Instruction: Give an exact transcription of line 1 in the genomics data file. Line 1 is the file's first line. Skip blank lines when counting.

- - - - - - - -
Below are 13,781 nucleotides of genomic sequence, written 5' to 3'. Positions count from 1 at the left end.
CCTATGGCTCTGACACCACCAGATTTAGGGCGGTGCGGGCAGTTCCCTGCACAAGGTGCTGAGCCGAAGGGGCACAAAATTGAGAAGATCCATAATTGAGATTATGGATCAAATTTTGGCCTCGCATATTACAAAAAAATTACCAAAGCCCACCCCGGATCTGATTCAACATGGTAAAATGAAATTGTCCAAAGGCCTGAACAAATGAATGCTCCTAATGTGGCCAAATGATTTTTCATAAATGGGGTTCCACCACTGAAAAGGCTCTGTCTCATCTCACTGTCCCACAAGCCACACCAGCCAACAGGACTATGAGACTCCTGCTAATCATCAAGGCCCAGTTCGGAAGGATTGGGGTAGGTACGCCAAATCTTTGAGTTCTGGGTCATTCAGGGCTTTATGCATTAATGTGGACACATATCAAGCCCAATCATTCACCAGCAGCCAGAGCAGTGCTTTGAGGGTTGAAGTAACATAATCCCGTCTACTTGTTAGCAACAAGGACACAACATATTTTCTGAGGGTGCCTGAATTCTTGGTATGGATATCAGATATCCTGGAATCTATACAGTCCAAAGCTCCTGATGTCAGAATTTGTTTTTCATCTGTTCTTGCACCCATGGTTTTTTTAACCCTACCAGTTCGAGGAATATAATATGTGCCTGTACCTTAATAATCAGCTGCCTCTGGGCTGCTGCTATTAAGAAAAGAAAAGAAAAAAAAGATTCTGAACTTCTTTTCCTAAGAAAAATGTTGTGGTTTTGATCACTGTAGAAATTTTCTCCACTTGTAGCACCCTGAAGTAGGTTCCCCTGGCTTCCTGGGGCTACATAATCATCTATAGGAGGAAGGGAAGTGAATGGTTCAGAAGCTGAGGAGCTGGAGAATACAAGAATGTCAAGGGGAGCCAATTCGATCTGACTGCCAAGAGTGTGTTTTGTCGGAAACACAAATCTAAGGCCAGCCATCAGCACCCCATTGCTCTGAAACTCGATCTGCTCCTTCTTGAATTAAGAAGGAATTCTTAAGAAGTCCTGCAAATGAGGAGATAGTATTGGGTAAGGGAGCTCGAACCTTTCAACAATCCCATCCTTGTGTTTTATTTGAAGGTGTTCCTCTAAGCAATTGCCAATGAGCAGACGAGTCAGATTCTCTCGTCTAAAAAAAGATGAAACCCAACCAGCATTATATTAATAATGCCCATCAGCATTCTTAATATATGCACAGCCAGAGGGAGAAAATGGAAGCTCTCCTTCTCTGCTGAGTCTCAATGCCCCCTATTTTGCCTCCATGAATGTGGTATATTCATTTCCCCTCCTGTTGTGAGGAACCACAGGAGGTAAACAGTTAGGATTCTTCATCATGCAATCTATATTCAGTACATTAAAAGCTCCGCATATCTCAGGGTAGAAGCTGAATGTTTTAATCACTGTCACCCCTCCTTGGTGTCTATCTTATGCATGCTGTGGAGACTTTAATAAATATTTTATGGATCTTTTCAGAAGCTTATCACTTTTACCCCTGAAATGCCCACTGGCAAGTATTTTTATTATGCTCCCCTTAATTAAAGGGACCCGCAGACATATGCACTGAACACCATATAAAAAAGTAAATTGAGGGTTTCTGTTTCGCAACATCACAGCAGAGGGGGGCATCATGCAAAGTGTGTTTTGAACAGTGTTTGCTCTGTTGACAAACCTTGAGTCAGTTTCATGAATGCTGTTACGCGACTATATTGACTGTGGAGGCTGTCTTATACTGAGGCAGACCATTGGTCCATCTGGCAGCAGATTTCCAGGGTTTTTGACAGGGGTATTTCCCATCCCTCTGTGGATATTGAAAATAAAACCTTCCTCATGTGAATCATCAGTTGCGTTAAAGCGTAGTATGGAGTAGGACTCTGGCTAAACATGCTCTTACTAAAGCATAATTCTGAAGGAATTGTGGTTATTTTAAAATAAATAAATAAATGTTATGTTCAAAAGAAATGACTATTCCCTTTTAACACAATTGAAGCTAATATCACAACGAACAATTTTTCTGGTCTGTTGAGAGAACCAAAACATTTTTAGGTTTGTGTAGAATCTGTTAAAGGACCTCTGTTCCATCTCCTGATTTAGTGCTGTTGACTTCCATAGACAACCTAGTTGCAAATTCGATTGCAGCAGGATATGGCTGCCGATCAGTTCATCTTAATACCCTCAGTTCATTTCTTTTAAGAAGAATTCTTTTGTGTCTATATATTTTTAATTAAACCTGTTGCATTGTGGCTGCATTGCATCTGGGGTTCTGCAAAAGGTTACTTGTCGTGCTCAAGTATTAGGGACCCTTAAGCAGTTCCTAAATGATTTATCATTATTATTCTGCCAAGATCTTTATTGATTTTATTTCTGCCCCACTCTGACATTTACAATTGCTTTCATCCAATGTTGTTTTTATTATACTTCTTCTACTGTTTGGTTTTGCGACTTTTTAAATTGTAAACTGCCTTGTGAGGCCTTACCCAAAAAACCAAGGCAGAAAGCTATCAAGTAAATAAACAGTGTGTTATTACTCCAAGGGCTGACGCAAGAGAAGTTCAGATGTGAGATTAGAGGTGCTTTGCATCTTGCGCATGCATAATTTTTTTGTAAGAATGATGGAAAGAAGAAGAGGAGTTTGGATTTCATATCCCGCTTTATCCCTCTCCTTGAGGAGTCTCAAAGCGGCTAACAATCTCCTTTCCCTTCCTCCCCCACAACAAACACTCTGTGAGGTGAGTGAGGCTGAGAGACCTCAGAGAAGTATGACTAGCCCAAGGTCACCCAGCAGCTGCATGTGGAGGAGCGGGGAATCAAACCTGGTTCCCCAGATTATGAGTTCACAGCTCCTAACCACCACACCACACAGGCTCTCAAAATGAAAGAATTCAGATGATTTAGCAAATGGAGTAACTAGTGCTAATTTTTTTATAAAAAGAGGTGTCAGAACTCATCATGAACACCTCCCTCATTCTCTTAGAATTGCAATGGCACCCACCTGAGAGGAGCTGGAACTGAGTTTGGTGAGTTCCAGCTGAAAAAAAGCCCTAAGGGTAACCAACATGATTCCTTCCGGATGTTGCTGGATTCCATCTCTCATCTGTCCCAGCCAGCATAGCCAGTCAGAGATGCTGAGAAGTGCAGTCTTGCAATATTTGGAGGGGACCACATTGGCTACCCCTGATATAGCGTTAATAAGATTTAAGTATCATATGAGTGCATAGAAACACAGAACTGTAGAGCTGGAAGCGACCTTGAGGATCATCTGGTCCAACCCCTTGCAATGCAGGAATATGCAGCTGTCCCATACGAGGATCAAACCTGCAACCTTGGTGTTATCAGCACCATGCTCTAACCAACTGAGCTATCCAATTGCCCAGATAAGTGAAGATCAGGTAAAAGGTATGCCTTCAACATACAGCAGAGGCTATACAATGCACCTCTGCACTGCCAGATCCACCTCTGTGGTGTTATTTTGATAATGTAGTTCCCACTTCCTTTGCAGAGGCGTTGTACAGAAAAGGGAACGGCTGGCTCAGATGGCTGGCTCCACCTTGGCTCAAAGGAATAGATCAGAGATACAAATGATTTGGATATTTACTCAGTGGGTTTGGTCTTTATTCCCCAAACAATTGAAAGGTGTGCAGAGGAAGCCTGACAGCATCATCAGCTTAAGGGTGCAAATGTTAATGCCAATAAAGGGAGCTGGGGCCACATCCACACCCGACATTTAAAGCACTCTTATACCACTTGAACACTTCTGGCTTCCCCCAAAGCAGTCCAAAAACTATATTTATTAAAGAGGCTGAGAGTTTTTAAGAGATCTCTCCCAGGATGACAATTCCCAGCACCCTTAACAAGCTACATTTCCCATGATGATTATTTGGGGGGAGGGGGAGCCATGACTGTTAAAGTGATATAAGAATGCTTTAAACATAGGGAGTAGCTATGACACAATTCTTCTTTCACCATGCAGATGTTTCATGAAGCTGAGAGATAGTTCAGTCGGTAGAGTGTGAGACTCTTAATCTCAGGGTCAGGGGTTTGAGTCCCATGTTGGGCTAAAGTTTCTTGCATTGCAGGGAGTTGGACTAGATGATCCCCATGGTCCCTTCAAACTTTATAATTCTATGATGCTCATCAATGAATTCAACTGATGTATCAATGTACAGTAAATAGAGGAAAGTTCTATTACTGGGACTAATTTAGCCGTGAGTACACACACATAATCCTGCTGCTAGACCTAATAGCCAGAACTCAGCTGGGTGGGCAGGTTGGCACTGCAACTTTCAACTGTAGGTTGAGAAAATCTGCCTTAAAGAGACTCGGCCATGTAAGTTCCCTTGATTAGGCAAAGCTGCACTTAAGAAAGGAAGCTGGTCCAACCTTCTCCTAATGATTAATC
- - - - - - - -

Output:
Below are 13,781 nucleotides of genomic sequence, written 5' to 3'. Positions count from 1 at the left end.